Moreover, the NLRB found that Triple Play’s “Internet/Blogging Policy” which prohibited employees from engaging in “inappropriate discussions about the company, management, and/or co-workers,” “when internet blogging,” or in “chat room discussions, e-mail, text messages, or other forms of communication” violated Section 8(a)(1) of the Act. The NLRB concluded that the policy was overbroad because it could be construed by employees to discourage protected concerted criticism of the employer and constituted an unlawful effort to chill protected concerted activity.
Second Circuit Holding
On appeal, while conceding that the employees’ online activity was protected concerted activity, Triple Play argued that because the employees’ Facebook activity contained obscenities that were viewed by customers, the NLRB should have found that this activity lost the protection of the Act based on a prior Second Circuit decision, NLRB v. Starbucks Corp. 679 F.3d 70 (2d Cir. 2012).
In the Starbucks decision, in which Starbucks fired an employee who yelled obscenities at a supervisor while in the store and within earshot of customers, the Second Circuit remanded the NLRB’s decision finding that the NLRB disregarded Starbuck’s legitimate concern to not tolerate employee outbursts containing obscenities in the presence of customers. The unanimous panel of the Second Circuit, however, rejected Triple Play’s reliance on the Starbucks decision as misplaced and reasoned that – based on the “reality of modern-day social media use” – “accepting Triple Play’s argument that Starbucks should apply because the Facebook discussion took place ‘in the presence of customers’ could lead to the undesirable result of chilling virtually all employee speech online. Almost all Facebook posts by employees have at least some potential to be viewed by customers.”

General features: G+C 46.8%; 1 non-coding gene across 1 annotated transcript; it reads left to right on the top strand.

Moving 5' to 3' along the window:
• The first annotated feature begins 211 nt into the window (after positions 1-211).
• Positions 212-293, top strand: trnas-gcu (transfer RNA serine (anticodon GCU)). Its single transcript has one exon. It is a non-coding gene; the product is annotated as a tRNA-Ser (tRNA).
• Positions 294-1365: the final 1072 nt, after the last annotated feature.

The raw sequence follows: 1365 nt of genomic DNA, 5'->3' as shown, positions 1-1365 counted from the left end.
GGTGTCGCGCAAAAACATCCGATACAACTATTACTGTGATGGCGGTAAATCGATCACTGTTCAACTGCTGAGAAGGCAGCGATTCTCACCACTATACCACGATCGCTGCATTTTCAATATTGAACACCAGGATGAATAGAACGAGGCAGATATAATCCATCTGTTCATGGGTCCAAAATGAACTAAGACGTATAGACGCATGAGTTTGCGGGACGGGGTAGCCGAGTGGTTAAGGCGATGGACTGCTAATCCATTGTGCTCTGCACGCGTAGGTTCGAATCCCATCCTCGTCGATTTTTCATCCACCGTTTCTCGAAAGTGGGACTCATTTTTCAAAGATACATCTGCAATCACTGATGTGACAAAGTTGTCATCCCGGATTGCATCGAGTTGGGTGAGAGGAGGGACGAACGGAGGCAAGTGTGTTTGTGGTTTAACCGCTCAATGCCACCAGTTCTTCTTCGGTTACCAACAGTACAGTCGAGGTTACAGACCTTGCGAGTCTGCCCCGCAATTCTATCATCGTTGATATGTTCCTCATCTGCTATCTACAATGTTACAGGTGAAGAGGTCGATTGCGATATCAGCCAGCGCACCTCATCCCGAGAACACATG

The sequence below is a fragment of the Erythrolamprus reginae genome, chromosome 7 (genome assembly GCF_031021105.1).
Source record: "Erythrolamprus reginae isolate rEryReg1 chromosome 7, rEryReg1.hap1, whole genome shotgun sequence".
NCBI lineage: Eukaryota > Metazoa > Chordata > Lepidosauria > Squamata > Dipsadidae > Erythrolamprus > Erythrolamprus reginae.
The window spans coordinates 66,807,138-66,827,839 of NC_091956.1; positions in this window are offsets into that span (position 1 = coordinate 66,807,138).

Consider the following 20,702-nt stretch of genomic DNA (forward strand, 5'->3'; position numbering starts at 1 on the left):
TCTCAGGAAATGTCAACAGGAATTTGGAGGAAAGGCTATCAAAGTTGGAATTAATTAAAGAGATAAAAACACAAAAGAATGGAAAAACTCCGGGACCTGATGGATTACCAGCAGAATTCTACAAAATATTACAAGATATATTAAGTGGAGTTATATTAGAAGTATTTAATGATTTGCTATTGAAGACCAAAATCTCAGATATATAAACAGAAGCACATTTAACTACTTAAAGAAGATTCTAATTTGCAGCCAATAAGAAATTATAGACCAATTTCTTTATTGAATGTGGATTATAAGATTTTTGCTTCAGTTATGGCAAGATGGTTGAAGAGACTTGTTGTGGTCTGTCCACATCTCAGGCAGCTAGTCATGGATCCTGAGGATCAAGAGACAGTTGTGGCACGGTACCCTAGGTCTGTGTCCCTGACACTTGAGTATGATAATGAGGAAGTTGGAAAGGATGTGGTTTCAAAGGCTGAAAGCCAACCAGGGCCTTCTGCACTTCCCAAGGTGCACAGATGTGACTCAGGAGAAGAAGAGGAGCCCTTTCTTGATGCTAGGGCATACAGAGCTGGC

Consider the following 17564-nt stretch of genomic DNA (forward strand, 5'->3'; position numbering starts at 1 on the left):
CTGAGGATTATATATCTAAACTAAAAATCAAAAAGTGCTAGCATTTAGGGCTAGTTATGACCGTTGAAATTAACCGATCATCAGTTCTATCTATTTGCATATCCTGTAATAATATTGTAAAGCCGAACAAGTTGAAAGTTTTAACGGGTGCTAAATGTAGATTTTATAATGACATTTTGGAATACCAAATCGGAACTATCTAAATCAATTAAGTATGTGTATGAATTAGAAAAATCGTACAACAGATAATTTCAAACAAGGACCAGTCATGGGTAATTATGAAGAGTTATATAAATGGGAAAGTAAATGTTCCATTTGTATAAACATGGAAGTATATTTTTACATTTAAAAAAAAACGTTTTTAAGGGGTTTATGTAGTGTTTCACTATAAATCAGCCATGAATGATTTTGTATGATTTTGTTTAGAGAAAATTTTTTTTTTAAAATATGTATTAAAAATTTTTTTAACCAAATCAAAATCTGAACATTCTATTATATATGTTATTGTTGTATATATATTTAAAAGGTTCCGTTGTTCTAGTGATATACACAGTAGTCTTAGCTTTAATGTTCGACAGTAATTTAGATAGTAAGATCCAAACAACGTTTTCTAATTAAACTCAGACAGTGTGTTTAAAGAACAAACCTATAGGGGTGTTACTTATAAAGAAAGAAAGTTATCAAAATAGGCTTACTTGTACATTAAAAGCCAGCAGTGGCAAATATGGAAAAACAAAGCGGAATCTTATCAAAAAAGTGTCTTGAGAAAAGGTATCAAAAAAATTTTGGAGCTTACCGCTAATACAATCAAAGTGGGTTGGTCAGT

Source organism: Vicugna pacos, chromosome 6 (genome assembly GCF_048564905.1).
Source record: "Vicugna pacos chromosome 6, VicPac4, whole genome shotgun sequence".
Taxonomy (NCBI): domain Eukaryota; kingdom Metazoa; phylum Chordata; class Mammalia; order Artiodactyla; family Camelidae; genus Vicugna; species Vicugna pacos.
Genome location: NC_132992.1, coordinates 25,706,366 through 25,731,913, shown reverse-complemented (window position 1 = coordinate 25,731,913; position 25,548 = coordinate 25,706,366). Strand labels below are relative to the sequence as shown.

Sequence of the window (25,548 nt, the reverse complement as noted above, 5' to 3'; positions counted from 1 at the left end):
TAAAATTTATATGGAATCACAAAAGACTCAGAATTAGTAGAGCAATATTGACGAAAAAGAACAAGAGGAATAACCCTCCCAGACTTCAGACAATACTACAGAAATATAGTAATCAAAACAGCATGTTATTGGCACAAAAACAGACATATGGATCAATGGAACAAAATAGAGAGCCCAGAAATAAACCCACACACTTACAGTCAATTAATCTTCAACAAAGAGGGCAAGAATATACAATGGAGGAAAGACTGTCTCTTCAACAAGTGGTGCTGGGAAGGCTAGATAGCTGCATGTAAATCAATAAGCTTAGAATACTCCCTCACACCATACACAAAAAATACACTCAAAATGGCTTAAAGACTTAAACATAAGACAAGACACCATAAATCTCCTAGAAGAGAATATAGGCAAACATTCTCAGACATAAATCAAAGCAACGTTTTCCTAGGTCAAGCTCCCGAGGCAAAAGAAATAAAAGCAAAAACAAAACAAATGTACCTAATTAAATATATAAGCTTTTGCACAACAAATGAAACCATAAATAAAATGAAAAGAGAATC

Further, in distinguishing the Starbucks decision, the Second Circuit noted that the Facebook discussion was not directed toward customers and did not reflect the employer’s brand, and, therefore, the employees’ comments were not disparaging or defamatory.
With respect to Triple Play’s “Internet/Blogging Policy, the Second Circuit affirmed the NLRB’s finding that the policy was unlawfully overbroad.
Notably, the Second Circuit rejected the NLRB’s request to publish the summary order to give it precedential authority. However, given the NLRB’s aggressive scrutiny of employers’ social media policies and its interest to ensure that these policies do not inhibit workers’ rights to engage in concerted activity, it’s inevitable that a circuit court will issue a precedential decision, and employers should take notice.
This decision serves as an important reminder that employers, both unionized and non-unionized, can be found to violate the National Labor Relations Act if any employment policy, including a social media policy, is interpreted as interfering with the rights of employees to discuss wages and working conditions with co-workers. As such, employers should ensure that their policies are carefully drafted and implemented so that they do not run afoul of the law. Furthermore, employers should tread cautiously when disciplining employees for their social media activity. Accordingly, employers should contact a MBJ attorney with any questions regarding their policies, potential disciplinary decisions related to their policies, and the necessary steps they should take to protect themselves.
Jermaine L. Kidd is an attorney at Morgan, Brown & Joy, LLP. He may be reached at 617-523-6666 or at email@example.com. Morgan, Brown & Joy, LLP focuses exclusively on representing employers in employment and labor matters.
This alert was published on December 2, 2015.